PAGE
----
Eventually it dawned on me that something was not right with the trigger. I took the rifle to a gunsmith in Cody, Wyoming and he found that the previous owner must have tried to get the lightest and most crisp trigger pull possible. In so doing, something in the mechanism had broken and the parts were glued together! A nice Timney trigger was installed by the gunsmith and that remedied the situation. He adjusted the trigger to give a crisp let off with a pull of three pounds and after that I had a very nice rifle for varmints. Later, in a moment of weakness, I sold the rifle to my brother who kept it for a few years. As my involvement in shooting sports took a turn toward writing, I was left with only rimfires as varmint rifles. In a moment of weakness, my brother sold the rifle to me, a move that he later regretted.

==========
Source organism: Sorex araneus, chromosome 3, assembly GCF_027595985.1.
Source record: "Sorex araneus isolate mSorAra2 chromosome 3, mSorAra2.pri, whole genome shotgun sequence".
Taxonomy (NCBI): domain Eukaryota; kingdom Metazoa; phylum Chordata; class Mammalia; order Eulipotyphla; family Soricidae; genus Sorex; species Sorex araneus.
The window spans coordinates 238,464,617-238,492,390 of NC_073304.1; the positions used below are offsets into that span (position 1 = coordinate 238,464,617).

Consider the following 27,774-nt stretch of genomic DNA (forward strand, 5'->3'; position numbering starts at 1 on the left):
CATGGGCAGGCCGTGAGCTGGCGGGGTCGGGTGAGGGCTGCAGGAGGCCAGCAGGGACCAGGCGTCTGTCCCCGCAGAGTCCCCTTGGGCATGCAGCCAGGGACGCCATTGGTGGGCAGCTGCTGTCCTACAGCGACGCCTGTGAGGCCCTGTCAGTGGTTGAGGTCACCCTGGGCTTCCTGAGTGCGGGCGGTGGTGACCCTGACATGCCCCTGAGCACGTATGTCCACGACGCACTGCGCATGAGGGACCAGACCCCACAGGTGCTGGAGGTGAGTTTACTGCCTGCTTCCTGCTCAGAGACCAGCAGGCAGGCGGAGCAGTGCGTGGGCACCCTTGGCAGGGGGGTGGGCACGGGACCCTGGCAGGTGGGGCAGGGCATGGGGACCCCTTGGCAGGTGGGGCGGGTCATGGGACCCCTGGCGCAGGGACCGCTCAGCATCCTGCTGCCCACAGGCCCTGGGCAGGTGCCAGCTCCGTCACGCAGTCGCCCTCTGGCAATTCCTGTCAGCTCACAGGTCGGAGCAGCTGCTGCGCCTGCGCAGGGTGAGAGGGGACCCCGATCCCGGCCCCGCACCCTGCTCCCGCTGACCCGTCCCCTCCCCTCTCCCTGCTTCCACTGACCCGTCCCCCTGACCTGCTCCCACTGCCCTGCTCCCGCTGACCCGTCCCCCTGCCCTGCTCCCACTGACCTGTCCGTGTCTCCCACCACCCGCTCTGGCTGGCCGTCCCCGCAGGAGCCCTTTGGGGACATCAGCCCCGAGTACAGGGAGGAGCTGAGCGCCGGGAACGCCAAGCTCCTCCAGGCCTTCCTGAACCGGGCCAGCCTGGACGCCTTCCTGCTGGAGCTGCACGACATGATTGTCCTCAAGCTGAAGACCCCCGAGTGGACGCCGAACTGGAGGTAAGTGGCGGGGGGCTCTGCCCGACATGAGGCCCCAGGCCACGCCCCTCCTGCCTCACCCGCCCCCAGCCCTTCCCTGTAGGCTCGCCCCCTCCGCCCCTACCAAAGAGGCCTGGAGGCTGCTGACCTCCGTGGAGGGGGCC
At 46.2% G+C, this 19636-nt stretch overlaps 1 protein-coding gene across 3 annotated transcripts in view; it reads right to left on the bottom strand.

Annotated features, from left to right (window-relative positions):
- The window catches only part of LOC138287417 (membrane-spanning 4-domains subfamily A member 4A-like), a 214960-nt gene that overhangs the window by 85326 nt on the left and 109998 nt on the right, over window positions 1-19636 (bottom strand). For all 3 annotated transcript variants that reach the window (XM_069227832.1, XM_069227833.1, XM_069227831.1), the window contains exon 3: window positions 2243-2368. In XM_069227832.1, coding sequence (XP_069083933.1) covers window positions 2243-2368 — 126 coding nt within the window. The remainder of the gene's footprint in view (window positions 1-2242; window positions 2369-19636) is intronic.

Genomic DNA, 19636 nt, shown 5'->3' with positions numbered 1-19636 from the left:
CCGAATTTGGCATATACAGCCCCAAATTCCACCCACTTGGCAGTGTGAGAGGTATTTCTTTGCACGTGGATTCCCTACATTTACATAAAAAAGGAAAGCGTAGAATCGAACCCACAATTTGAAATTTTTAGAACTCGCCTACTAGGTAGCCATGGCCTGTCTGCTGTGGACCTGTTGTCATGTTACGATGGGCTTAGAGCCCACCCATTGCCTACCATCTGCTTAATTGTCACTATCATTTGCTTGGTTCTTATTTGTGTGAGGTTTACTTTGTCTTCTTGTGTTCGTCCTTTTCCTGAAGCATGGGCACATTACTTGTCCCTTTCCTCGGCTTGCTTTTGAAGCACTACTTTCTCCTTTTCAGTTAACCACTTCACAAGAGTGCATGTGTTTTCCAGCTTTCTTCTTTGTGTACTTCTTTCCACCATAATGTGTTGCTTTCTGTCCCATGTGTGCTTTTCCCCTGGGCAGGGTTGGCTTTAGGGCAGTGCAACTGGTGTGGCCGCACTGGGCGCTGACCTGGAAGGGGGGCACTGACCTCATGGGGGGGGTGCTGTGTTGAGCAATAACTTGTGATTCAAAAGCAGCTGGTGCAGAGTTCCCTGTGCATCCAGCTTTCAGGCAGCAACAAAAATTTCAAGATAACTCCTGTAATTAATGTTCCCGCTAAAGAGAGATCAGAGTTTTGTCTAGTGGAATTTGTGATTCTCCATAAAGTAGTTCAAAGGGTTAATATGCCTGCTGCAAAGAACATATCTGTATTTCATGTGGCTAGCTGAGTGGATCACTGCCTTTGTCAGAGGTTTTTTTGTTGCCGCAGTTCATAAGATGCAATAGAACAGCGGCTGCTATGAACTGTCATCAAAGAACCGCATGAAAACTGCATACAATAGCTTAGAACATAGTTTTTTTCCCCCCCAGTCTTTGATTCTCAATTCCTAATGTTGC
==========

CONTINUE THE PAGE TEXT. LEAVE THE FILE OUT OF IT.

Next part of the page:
The .222 accounted for numerous varmints and performed in a superb manner. The .222 cartridge is easy to load, but the twist rate of the .222 is one turn in 14 inches so many rifles in that caliber are limited to bullets of 55 grains or less. Most .223 Remington rifles have a twist of one turn in 12 inches or faster so they can handle heavier bullets. My Savage Axis has a twist rate of one turn in nine inches so it will stabilize bullets weighing at least 70 grains. With bullets of 50-55 grains, there is little difference in the performance of the .222 and the .223.